I marched because I had something to learn from everyone there. And because my soul needed it. I needed to be around a crowd of people who affirmed that when one of us hurts, we all hurt. When one of us is cast down, we are all cast down. And when we rise, we rise together.
Some think of feminists and the marchers as angry, bitter people. Maybe they are just mad that they lost the vote. But no, so much no. There were some angry men and women there. But mostly there was a feeling of “we won’t give up on what’s important to us.” We won’t give up fighting trans-phobia, Islamophobia, xenophobia. We won’t stop demanding respect for women. We won’t stop advocating for better public education, reproductive rights, and the urgent need to address climate change.
You may have seen presidents come and go—their campaign promises watered down to small policy change. You have seen the pendulum swing back and forth with small progress and small setbacks. This may have filled your heart to apathy. People despair. Power changes hands. And conditions still improve slowly. But just because that seems to be the way of things, it doesn’t mean it comes without effort, without vigor, without fight. It’s easy to stay passive, to tune out, go with the flow, and mock the fighters. Lord, don’t I know it. But the fighters brought us the civil rights movement, improved conditions in hospitals and schools, the fighters brought birth control to desperate families and taught multitudes about AIDS prevention and treatment, the fighters carried the gospel and fed the hungry, started initiatives, gave a home to the homeless, made room for the orphans, eked out small improvements in the foster system, ended genocide, made room at the table for one more and one more and one more. We make progress because the fighters resist their own apathy one day at a time. And the battles rage on.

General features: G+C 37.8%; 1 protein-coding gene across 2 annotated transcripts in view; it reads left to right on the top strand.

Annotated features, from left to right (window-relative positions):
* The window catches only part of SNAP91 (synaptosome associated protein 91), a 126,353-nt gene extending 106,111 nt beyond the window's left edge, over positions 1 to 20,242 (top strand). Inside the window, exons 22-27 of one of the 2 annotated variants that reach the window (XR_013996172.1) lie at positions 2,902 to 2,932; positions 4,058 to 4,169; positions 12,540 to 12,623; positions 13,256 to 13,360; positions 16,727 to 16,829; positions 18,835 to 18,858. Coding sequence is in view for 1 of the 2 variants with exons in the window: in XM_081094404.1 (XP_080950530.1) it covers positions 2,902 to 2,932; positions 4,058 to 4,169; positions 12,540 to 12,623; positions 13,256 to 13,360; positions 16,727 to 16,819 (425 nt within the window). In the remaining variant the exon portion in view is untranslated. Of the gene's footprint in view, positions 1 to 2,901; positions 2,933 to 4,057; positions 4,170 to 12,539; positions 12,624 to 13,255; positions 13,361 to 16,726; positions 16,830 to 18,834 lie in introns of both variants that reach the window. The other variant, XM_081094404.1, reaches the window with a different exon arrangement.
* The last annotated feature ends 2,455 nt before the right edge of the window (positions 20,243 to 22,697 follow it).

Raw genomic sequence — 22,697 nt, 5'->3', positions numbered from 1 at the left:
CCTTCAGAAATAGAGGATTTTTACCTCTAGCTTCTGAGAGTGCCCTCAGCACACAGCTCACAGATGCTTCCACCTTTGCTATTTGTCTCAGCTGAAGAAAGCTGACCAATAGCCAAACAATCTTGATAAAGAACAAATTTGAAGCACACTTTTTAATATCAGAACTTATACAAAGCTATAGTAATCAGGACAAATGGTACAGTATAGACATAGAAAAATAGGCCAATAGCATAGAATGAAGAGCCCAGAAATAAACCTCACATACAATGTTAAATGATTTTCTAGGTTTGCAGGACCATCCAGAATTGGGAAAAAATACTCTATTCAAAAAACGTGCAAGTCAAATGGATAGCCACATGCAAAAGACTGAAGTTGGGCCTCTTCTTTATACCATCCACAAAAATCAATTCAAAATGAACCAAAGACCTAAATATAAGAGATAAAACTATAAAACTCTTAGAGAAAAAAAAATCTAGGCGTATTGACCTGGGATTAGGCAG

Many people I know are skeptical. Nothing will change. Without specific policy requests, the movement will die. And maybe if the world is watching for one single, concrete victory—yeah, it might seem all for nothing. But if the world is watching for a million small droplets of change, then they will be witness to a sea change.
Women are not one monolithic group and where we go from here will not be in one single direction. Some will write those letters to senators and visit their offices. Some will change their neighborhoods, communities, cities, and states with start-ups and ministries. Some will run for office and some will vote them into office. Some will write books and others will paint, grafitti, compose a new song, host an open mic. Some will speak up against racist language, some will hold open the bathroom door so a trans women can walk in. Some will support the single parent and some will serve in the military, or the Peace Corps, or the failing school. Culture change leads to policy change. We are changing the conversation and inviting everyone to join in—to speak and to listen, to teach and to learn. Where we go from here is everywhere.
What I experienced was a celebration more than a protest. An affirmation of many causes. I didn’t feel like I needed to sign on to every cause but I did feel an urgent need to learn about them—to listen. What is the tampon tax? What happens if Planned Parenthood goes under? What happens when the pipeline goes through? What happened to you? What happened to you? What’s your story? Why do you march?
Even if you are opposed to all the things the march represented, we marched for you, too. So that you can continue to not see the oppression, so that your kids can receive a quality public education, so that our planet doesn’t drown and suffocate itself. We marched for awareness that there are battles to fight with right-now and forever stakes. We marched for all humans. We marched against hate.
Edit: I also wanted to be able to tell my girls that I was there, and so were they, and so was their dad.